Exposure rates of the Dorval Asset Management Range – 30th October 2020

After investors dealt with the shock of fresh lockdown announcements in Europe, all eyes are now on the United States, where the results of the presidential and Senate elections are eagerly awaited, while the extent of the country’s third Covid-19 wave is also being closely monitored.

After Donald Trump’s shock election victory in 2016, most US pollsters reviewed their methodologies, but even after these changes, surveys still suggest that Democrats are poised to win both the presidency and the Senate. If this turns out to be the case, then a stimulus program of at least $2 trillion would be waved through swiftly.


However, regardless of the election outcome, there will be severe pressure to roll out a fresh rescue plan in light of the surge in Covid-19-related hospitalizations in the country (cf. chart 1). Just like this summer’s second Covid-19 wave, the spike is focused on a limited number of states for now, particularly in the Midwest (Illinois, Michigan), but given the number of surprise developments in the pandemic so far, making any kind of projection is a challenging task.


Third spike in US cases
Number of Covid-19-related hospitalizations in United States




In the midst of the current uncertainty on the health situation, developed markets’ 3Q GDP figures offered considerable reassurance, as they recovered significantly to revisit stats that the OECD’s springtime projections had not expected until 2022 (cf. chart 2). Despite the series of economic restrictions to rein in health risks, these figures confirm that sufficiently extensive and long-lasting stimulus plans and rescue packages have the clout to drive the much hoped-for economic recovery. So there is definitely good reason to keep our hopes alive for the economic situation in 2021.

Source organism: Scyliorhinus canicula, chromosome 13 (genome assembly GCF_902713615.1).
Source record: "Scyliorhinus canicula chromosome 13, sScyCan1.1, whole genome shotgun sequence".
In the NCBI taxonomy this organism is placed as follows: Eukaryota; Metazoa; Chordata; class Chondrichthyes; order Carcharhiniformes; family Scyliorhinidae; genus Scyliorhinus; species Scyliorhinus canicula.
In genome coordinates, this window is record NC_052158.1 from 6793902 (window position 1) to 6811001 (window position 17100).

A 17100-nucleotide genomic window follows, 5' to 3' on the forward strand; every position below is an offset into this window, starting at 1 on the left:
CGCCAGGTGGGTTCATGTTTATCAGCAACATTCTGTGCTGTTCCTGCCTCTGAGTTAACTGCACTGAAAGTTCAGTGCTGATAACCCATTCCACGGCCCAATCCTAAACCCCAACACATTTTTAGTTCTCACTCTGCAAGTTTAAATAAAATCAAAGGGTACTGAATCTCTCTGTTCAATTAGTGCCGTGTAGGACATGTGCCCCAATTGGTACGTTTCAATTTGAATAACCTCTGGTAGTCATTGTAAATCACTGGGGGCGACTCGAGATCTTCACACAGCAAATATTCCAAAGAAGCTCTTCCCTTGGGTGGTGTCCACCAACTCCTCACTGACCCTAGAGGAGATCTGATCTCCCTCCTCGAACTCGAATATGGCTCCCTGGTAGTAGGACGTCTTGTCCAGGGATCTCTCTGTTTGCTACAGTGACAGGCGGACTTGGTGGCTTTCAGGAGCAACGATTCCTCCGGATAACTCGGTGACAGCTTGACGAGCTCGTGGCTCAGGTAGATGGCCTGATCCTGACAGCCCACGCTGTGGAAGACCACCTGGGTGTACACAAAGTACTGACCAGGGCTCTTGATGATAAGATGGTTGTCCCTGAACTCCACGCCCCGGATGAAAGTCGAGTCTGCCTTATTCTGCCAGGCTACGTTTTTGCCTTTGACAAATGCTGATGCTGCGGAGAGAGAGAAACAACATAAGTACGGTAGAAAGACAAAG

Economic activity recovered much more than expected after spring lockdowns
Base 100 in 4Q 2019

US GDP / Scenario expected by OECD in June 2020
French GDP / Scenario expected by OECD in June 2020


Meanwhile for investors, these figures put the disappointment triggered by lockdown moves in Europe into perspective. Economic activity is set to dip again in Europe in the fourth quarter of the year, but to a much lesser extent than in 2Q as restrictions are not so stringent, while experience suggests that the economy will then take a sharp upturn in the aftermath. The equity markets slid again (cf. chart 3), but the dent to the world financial markets resulting from fresh lockdowns is curbed by the fact that the virus remains under control in Asia, and is seeing a seasonal decline in the southern hemisphere (Australia, Latin America). Monetary and fiscal safety nets had already been set up, and are even being ramped up as the ECB recently noted. Lastly, vaccines are undergoing phase III trials and initial results could be published in November, so overall there are a number of substantial differences between March and the current situation.




Fresh lockdowns push down European equities again,
but rest of world is holding up better
Base 100 January 1st

MSCI Emerging Markets Index


In our portfolios, we will assess whether it is timely to increase our equity exposure depending on forthcoming events in the United States, among other factors. Our scenario still remains for a clear world economic recovery in 2021.





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